A team of researchers at the Centre for Telecommunications Value-Chain Research (CTVR) has begun working with technology giant IBM on a project that could ultimately lead to the creation of the world’s fastest and most powerful computer.
The CTVR was set up in Ireland in 2005 by Bell Labs as part of a €69m investment and is spread across eight Irish third-level institutions with Government funding from Science Foundation Ireland. It is also supported by IDA Ireland.
The team is collaborating with IBM on the development of a new optical network that may form a crucial part of the next generation of ‘supercomputers’ to be designed by the multinational.
Optical networks are used to spread computing workloads over thousands of individual systems, allowing for the processing of vast quantities of data at phenomenal speed.
At present, the fastest computer in the world is the IBM Roadrunner (pictured), based in the Los Alamos National Laboratory in the US.
IBM, supported by the CTVR team and other teams of Irish researchers, has just launched its Exascale initiative, geared towards producing systems that can operate 1,000 times faster than the most powerful computers in operation today.
“Right now, the world’s fastest computing system can carry out around one thousand trillion arithmetic operations per second,” said Professor Donal O’Mahony, director, CTVR.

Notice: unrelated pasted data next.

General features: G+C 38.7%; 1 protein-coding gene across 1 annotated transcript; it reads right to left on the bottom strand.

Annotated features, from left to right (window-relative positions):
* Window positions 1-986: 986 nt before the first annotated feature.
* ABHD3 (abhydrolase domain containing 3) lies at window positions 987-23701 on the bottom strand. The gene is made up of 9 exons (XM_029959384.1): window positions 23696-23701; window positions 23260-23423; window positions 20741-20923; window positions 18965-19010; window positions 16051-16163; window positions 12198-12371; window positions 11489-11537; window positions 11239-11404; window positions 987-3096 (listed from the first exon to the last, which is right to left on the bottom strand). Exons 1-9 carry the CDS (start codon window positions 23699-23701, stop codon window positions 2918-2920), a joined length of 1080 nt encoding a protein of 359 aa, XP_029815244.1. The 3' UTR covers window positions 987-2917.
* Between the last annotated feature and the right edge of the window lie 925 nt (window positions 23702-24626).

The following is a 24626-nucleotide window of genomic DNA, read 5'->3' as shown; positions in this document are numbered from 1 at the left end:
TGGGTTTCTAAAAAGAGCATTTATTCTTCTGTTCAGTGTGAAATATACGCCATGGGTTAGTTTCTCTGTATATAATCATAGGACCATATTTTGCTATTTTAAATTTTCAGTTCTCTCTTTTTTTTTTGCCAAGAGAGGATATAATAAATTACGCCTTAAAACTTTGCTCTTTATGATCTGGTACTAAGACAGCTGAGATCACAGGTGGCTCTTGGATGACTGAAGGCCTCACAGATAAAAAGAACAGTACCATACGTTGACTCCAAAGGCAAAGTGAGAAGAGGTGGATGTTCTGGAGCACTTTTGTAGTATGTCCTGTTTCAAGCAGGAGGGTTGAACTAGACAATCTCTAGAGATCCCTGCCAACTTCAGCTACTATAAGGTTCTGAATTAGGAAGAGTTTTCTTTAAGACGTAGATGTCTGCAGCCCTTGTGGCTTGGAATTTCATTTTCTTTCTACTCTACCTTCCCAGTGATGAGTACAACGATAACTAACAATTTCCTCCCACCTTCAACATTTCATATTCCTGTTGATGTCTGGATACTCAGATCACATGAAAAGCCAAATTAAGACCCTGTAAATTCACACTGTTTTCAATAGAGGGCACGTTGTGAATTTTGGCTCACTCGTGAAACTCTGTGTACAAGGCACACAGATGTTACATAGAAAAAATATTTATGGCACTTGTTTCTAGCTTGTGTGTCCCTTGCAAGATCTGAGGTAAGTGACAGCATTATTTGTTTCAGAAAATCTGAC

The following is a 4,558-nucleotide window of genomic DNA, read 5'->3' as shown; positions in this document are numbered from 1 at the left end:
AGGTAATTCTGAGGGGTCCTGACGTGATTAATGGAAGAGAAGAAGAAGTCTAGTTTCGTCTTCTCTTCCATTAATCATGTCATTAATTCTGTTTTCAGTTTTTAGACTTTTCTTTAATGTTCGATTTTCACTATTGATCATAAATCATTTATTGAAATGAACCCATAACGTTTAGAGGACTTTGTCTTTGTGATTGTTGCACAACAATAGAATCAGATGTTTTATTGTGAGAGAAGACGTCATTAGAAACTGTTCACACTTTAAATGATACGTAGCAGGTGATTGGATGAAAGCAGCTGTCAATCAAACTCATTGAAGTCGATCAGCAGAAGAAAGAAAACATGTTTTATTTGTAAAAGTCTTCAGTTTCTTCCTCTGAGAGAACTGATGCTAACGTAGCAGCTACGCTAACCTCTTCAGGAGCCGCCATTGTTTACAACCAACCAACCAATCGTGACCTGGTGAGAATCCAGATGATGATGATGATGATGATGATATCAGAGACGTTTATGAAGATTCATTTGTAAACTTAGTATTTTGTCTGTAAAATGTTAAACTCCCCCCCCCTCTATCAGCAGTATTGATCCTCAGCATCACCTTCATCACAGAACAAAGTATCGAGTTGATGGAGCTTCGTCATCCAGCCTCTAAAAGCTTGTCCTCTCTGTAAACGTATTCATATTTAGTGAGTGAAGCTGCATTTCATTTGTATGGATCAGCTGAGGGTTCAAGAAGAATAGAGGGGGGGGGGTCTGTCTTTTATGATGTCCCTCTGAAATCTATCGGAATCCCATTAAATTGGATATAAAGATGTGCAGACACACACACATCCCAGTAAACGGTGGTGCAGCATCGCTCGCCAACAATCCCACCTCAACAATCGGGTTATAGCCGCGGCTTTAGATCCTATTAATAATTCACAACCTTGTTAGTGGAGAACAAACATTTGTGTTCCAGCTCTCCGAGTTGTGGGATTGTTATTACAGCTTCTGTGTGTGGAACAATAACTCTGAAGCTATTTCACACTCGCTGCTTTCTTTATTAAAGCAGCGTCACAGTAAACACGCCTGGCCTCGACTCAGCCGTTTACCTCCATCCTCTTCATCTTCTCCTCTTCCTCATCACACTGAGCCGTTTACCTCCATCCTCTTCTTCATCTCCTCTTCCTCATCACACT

“We are looking to help create a new system that will run at speeds up to a thousand times faster, allowing for newer, more challenging problems to be handled,” said O’Mahony
“The new supercomputers that IBM plans to build will be designed to trawl through massive quantities of data from the internet and other sources to provide insights into real-world issues, such as climate change, stock market fluctuations and so forth, which affect all of us,” said O’Mahony.
The CTVR will co-operate with teams from complementary fields in other universities to carry out the research. The CTVR has expertise in the area of optical control planes, while teams from the Tyndall National Institute in Cork and National University of Ireland Galway have experience in the design of optical transceivers and in optical processing, respectively.
O’Mahony said: “This shows that the Government’s strategy for enhancing our research and innovation capability is working. The investments that were made some five years ago by Science Foundation Ireland in boosting our research capacity are now paying off in the form of our ability to attract projects of this kind.
“This will hopefully lead to the creation of high-value jobs, as the research moves towards the product development phase. On a wider level, projects like this can play a major role in reinvigorating the Irish ‘knowledge economy’ by adding to Ireland’s reputation as a centre for world-class research in high-tech disciplines.”
The CTVR combines a multi-disciplinary group of researchers, drawn from many Irish universities, with a select group of industrial partners to work on the engineering and science challenges that will impact on the telecommunications sector of the future.
By John Kennedy
Pictured: the fastest computer in the world at the moment, the IBM Roadrunner, which is based in the Los Alamos National Laboratory in the US
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